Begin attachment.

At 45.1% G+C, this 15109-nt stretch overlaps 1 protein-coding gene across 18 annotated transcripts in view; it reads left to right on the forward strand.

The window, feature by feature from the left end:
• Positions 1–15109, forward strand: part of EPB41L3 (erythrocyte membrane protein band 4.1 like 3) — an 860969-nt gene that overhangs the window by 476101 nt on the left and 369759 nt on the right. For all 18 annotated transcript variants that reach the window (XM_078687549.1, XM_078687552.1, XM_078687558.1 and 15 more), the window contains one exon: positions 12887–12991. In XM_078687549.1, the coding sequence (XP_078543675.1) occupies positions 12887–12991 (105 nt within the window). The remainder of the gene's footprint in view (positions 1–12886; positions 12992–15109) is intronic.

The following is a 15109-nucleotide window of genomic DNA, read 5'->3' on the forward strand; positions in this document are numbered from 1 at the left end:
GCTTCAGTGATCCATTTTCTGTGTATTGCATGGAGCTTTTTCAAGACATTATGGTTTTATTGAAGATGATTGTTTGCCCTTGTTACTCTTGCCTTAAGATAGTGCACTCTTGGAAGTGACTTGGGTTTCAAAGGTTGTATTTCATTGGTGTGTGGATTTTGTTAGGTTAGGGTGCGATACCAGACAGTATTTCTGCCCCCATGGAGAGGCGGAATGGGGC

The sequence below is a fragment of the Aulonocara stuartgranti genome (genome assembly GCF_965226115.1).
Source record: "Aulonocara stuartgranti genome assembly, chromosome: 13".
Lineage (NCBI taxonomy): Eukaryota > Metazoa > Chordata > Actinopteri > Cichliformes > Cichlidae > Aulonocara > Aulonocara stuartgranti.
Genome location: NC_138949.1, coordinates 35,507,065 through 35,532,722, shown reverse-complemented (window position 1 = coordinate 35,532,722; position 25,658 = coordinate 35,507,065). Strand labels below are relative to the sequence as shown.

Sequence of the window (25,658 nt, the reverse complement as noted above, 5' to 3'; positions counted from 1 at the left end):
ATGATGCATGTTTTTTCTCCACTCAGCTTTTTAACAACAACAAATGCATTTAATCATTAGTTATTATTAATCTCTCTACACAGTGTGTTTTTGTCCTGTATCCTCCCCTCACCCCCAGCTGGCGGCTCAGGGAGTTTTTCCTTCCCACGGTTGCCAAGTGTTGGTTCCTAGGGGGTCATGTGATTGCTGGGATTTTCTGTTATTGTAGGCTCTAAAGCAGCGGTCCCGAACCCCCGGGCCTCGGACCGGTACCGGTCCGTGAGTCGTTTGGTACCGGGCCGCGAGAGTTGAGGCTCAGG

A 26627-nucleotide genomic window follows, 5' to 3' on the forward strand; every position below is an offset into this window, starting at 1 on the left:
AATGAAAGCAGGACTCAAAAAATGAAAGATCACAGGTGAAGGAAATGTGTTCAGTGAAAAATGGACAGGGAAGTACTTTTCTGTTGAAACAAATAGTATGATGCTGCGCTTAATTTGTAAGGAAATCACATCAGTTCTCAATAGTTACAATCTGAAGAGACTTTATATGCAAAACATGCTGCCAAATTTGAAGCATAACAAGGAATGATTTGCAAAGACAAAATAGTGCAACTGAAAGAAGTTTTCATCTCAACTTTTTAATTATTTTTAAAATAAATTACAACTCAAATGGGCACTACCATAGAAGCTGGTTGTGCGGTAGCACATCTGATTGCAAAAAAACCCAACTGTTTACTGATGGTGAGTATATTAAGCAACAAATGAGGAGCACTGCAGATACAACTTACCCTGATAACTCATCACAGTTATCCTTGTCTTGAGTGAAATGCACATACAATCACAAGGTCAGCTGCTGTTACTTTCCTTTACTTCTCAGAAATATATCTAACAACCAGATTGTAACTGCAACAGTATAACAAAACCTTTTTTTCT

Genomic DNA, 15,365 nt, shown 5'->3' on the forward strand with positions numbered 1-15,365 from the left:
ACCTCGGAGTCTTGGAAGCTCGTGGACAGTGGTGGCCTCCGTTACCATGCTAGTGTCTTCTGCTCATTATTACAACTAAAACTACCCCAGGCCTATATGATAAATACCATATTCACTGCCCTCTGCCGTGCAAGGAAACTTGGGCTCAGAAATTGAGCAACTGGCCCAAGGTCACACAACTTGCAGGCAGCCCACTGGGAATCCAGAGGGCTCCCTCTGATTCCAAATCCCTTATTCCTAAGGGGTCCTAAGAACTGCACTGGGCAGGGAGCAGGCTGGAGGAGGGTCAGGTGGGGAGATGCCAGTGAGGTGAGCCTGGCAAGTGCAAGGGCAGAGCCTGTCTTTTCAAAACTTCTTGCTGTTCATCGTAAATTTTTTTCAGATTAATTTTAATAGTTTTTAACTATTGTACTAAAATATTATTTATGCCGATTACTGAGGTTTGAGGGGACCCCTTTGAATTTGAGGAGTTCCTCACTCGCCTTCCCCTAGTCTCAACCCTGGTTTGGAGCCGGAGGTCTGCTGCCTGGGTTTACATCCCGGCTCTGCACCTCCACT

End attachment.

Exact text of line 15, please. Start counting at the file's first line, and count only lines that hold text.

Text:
ACCTCGGAGTCTTGGAAGCTCGTGGACAGTGGTGGCCTCCGTTACCATGCTAGTGTCTTCTGCTCATTATTACAACTAAAACTACCCCAGGCCTATATGATAAATACCATATTCACTGCCCTCTGCCGTGCAAGGAAACTTGGGCTCAGAAATTGAGCAACTGGCCCAAGGTCACACAACTTGCAGGCAGCCCACTGGGAATCCAGAGGGCTCCCTCTGATTCCAAATCCCTTATTCCTAAGGGGTCCTAAGAACTGCACTGGGCAGGGAGCAGGCTGGAGGAGGGTCAGGTGGGGAGATGCCAGTGAGGTGAGCCTGGCAAGTGCAAGGGCAGAGCCTGTCTTTTCAAAACTTCTTGCTGTTCATCGTAAATTTTTTTCAGATTAATTTTAATAGTTTTTAACTATTGTACTAAAATATTATTTATGCCGATTACTGAGGTTTGAGGGGACCCCTTTGAATTTGAGGAGTTCCTCACTCGCCTTCCCCTAGTCTCAACCCTGGTTTGGAGCCGGAGGTCTGCTGCCTGGGTTTACATCCCGGCTCTGCACCTCCACT